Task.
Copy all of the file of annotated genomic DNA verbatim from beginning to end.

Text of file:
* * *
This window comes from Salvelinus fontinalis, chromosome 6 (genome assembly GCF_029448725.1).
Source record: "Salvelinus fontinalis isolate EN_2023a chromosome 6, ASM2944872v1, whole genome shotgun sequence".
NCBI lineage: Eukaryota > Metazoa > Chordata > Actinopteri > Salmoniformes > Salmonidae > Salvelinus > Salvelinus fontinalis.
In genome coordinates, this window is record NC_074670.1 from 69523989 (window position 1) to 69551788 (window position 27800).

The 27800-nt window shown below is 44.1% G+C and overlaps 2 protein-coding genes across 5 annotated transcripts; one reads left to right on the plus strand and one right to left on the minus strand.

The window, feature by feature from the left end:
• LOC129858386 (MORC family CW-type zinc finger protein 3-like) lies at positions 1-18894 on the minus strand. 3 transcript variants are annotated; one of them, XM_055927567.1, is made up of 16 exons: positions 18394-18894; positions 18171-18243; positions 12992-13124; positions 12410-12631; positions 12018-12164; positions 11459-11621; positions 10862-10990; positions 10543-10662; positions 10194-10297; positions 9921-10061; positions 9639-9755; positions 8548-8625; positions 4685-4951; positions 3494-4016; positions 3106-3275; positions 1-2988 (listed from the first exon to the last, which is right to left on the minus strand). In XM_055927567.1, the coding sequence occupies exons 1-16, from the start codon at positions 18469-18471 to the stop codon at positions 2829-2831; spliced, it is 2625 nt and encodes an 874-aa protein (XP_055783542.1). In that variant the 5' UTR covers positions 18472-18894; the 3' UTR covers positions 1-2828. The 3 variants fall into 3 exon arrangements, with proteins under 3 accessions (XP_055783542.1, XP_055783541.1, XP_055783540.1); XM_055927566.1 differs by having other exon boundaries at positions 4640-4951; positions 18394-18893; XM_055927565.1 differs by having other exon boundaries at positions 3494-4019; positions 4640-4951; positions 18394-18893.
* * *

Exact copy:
This window comes from Salvelinus fontinalis, chromosome 6 (genome assembly GCF_029448725.1).
Source record: "Salvelinus fontinalis isolate EN_2023a chromosome 6, ASM2944872v1, whole genome shotgun sequence".
NCBI lineage: Eukaryota > Metazoa > Chordata > Actinopteri > Salmoniformes > Salmonidae > Salvelinus > Salvelinus fontinalis.
In genome coordinates, this window is record NC_074670.1 from 69523989 (window position 1) to 69551788 (window position 27800).

The 27800-nt window shown below is 44.1% G+C and overlaps 2 protein-coding genes across 5 annotated transcripts; one reads left to right on the plus strand and one right to left on the minus strand.

The window, feature by feature from the left end:
• LOC129858386 (MORC family CW-type zinc finger protein 3-like) lies at positions 1-18894 on the minus strand. 3 transcript variants are annotated; one of them, XM_055927567.1, is made up of 16 exons: positions 18394-18894; positions 18171-18243; positions 12992-13124; positions 12410-12631; positions 12018-12164; positions 11459-11621; positions 10862-10990; positions 10543-10662; positions 10194-10297; positions 9921-10061; positions 9639-9755; positions 8548-8625; positions 4685-4951; positions 3494-4016; positions 3106-3275; positions 1-2988 (listed from the first exon to the last, which is right to left on the minus strand). In XM_055927567.1, the coding sequence occupies exons 1-16, from the start codon at positions 18469-18471 to the stop codon at positions 2829-2831; spliced, it is 2625 nt and encodes an 874-aa protein (XP_055783542.1). In that variant the 5' UTR covers positions 18472-18894; the 3' UTR covers positions 1-2828. The 3 variants fall into 3 exon arrangements, with proteins under 3 accessions (XP_055783542.1, XP_055783541.1, XP_055783540.1); XM_055927566.1 differs by having other exon boundaries at positions 4640-4951; positions 18394-18893; XM_055927565.1 differs by having other exon boundaries at positions 3494-4019; positions 4640-4951; positions 18394-18893.